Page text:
RR Auction is offering a collection of nearly 300 artifacts, including a signed photo of Abraham Lincoln and a pen used by FDR

A dress worn by Martha Washington from the collection of the National Museum of American History. The gown's basic style is typical of the early 1780s.

Women Who Shaped History

Why Martha Washington's Life Is So Elusive to Historians

A gown worn by the first First Lady reveals a dimension of her nature that few have been aware of

The Library of Congress recently completed a major digitization effort, making collections of 23 U.S. presidents' papers available online for study. From left: Calvin Coolidge, Abraham Lincoln, George Washington, Benjamin Harrison and Thomas Jefferson; behind: Jefferson's June 1776 draft of the Declaration of Independence

Library of Congress' Presidential Papers, From Washington's Geometry Notes to Wilson's Love Letters, Are Now Online

Four newly added collections mark the conclusion of a two-decade digitization project

This year's top titles include One Mighty and Irresistible Tide, You Never Forget Your First, and Caste.

Holiday Gift Guide

The Ten Best History Books of 2020

Our favorite titles of the year resurrect forgotten histories and help explain how the country got to where it is today

Halahtookit, a Nez Perce man, widely believed to be the son of William Clark.

Ask Smithsonian

Are There Native Descendants of the Lewis and Clark Expedition? And More Questions From Our Readers

You've got questions. We've got experts

"This coin is the Holy Grail of all dollars," says Laura Sperber, president of Legend Rare Coin Auctions.

The World's Most Expensive Coin Is Up for Sale

Expected to fetch upward of $10 million, the 1794 Flowing Hair dollar was one of the first coins struck by the newly created U.S. Mint

The Washington Family, painted by Edward Savage in New York City while Washington was the nation's president. The children in the portrait are Martha Custis Washington's grandchildren, to whom George was a father figure.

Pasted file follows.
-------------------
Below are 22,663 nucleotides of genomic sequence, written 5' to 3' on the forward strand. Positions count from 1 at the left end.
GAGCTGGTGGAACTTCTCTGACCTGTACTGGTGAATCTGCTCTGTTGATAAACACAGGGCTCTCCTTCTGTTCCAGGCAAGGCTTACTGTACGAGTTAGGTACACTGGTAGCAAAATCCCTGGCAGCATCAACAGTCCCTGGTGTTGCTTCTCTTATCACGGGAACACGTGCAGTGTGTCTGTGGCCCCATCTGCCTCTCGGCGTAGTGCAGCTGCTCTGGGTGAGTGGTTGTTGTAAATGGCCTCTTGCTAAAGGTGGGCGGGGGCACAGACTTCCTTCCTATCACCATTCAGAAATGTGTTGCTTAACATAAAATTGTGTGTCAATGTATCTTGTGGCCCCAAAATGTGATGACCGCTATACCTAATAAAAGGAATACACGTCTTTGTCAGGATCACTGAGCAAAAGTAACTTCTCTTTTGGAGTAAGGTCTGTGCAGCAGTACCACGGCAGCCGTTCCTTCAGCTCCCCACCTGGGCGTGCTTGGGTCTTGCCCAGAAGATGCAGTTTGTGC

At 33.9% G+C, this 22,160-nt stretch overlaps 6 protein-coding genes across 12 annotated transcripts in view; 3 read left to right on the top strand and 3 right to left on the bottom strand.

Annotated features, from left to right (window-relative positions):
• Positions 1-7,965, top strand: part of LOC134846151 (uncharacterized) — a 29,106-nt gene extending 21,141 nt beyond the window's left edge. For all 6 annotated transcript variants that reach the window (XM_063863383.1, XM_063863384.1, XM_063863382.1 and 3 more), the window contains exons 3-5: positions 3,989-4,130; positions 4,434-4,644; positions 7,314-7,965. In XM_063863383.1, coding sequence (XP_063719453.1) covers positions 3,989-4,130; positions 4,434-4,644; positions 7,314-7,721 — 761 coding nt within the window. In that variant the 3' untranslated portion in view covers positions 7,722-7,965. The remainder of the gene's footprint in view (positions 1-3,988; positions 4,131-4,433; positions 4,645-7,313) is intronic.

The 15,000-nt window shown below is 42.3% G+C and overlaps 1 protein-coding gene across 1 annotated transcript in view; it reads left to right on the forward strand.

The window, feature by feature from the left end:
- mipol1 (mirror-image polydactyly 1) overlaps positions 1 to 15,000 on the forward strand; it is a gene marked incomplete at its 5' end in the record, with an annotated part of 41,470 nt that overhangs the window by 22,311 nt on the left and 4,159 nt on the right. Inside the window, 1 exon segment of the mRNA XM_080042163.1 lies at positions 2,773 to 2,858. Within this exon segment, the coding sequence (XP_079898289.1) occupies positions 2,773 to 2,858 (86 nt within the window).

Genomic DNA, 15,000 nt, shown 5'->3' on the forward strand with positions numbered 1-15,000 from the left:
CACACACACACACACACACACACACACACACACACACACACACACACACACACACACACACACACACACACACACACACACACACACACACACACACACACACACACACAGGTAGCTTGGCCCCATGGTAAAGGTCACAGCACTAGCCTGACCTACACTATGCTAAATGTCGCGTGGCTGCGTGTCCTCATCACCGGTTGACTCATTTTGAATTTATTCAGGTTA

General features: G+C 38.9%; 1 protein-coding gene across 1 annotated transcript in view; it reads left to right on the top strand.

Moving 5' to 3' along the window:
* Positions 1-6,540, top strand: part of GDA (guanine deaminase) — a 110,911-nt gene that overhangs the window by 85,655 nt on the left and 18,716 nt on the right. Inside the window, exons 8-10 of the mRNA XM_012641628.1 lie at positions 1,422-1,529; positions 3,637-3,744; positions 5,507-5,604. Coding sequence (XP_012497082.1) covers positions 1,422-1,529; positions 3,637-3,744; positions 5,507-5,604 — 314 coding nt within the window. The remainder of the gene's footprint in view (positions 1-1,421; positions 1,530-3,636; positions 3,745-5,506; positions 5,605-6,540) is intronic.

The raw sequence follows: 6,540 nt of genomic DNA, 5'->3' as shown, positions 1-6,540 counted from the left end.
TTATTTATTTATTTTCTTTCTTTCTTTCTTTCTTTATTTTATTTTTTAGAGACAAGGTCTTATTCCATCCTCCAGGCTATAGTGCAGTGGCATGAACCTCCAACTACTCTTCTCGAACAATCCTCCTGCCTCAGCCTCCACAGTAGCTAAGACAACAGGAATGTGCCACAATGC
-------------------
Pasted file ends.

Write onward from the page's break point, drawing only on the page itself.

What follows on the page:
The Father of the Nation, George Washington Was Also a Doting Dad to His Family

Though he had no biological children, the first president acted as a father figure to Martha's descendants

The U.S. Capitol in Washington, D.C.

Virtual Travel

Explore Washington, D.C. From Home With This Free, Smithsonian Scholar-Led Tour

Narrated by Smithsonian Distinguished Scholar Richard Kurin, the 24-part video series blends history with modern mainstays

"Washington and His Cabinet" lithograph by Currier & Ives

The President's Cabinet Was an Invention of America's First President

A new book explores how George Washington shaped the group of advisors as an institution to meet his own needs

Washington, who tended to favor surprisingly silly names for his animals—his dogs answered to Sweetlips, Drunkard and Madame Moose—went literal when it came to the mule, who he called Royal Gift.

George Washington Saw a Future for America: Mules

A newly minted celebrity to the world, the future president used his position to procure his preferred beast of burden from the king of Spain

The Landsdowne portrait of George Washington by Gilbert Stuart

A New Book About George Washington Breaks All the Rules on How to Write About George Washington

Alexis Coe's cheeky biography of the first president pulls no punches